The Economy

New Home Sales Fall 11.5% in September

The sharp drop in sales of newly built home suggests one segment of the market is cooling, but sales of existing homes rose 4.7%.
Katie Kuehner-HebertOctober 26, 2015
New Home Sales Fall 11.5% in September

Part of the housing sector hit a speed bump in September, with sales of new single-family homes falling sharply to a near one-year low.

The Commerce Department reported Monday that sales of newly built homes dropped to a seasonally adjusted rate of 468,000 last month, down 11.5% from August’s downwardly revised rate of 529,000.

It was the lowest level since November 2014. Economists surveyed by The Wall Street Journal had expected a figure of 555,000.

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“Americans’ zeal for newly built homes took off this year — yet now appears close to having topped out,” USA Today said, noting that higher prices and slower overall economic growth have been weighing on the housing market.

But the WSJ noted that new-home sales figures are volatile and frequently revised. So far this year, sales, not seasonally adjusted, are up 17.6% from the same period a year ago.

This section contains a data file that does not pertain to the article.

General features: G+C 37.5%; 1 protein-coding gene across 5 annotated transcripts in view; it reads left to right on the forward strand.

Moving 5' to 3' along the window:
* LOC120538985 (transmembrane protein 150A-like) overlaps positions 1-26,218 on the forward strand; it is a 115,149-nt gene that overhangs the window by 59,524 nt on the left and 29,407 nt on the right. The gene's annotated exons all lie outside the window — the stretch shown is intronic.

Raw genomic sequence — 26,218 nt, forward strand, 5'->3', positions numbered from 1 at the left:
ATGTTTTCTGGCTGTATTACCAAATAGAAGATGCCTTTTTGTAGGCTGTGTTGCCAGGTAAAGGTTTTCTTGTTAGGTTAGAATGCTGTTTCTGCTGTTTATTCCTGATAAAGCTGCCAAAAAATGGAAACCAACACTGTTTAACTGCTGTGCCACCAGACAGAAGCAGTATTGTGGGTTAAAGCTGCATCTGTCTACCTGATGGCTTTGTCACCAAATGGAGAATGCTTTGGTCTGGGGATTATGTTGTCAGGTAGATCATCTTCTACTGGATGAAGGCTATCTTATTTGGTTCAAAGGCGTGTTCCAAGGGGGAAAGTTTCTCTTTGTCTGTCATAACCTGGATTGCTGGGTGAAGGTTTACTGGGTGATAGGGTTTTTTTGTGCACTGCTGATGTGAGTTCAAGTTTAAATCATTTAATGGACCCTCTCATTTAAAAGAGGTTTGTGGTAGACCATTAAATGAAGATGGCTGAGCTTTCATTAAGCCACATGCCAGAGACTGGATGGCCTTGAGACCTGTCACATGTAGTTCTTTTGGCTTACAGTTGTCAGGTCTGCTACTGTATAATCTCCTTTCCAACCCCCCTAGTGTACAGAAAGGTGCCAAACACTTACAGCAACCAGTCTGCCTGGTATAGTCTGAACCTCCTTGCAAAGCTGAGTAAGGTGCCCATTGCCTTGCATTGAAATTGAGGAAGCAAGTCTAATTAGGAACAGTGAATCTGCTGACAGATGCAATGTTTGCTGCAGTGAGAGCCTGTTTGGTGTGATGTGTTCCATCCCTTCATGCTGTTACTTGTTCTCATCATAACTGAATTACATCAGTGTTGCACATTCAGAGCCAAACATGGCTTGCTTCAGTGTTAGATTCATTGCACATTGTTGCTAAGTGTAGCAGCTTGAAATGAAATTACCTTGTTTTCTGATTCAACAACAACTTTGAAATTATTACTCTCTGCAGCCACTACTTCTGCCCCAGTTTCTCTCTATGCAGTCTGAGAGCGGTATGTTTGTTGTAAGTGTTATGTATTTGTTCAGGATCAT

“The September report was a clear disappointment, but does little to alter our view that the housing market is continuing to recover,” Daniel Silver, an economist at JPMorgan Chase, said in a note to clients. “We view the new home sales data as unreliable and many other more reliable housing indicators have been sending upbeat signals lately.”

Sales of existing homes rose 4.7% in September to the second-highest pace in eight years, as continued low interest rates and pent-up demand supported the housing recovery. Existing-home sales account for about 90% of the residential real-estate market.

U.S. home building also rebounded in September after two straight months of declines, the Commerce Department said last week, largely due to a sharp increase in construction of apartments and other multifamily housing. And a gauge of home-builder sentiment rose to a 10-year high in October.

The housing sector got a boost in September when the Federal Reserve decided not to raise short-term interest rates. But according to The Journal, wage gains have been muted during the recovery, making it harder for potential buyers to save for a down payment on a home.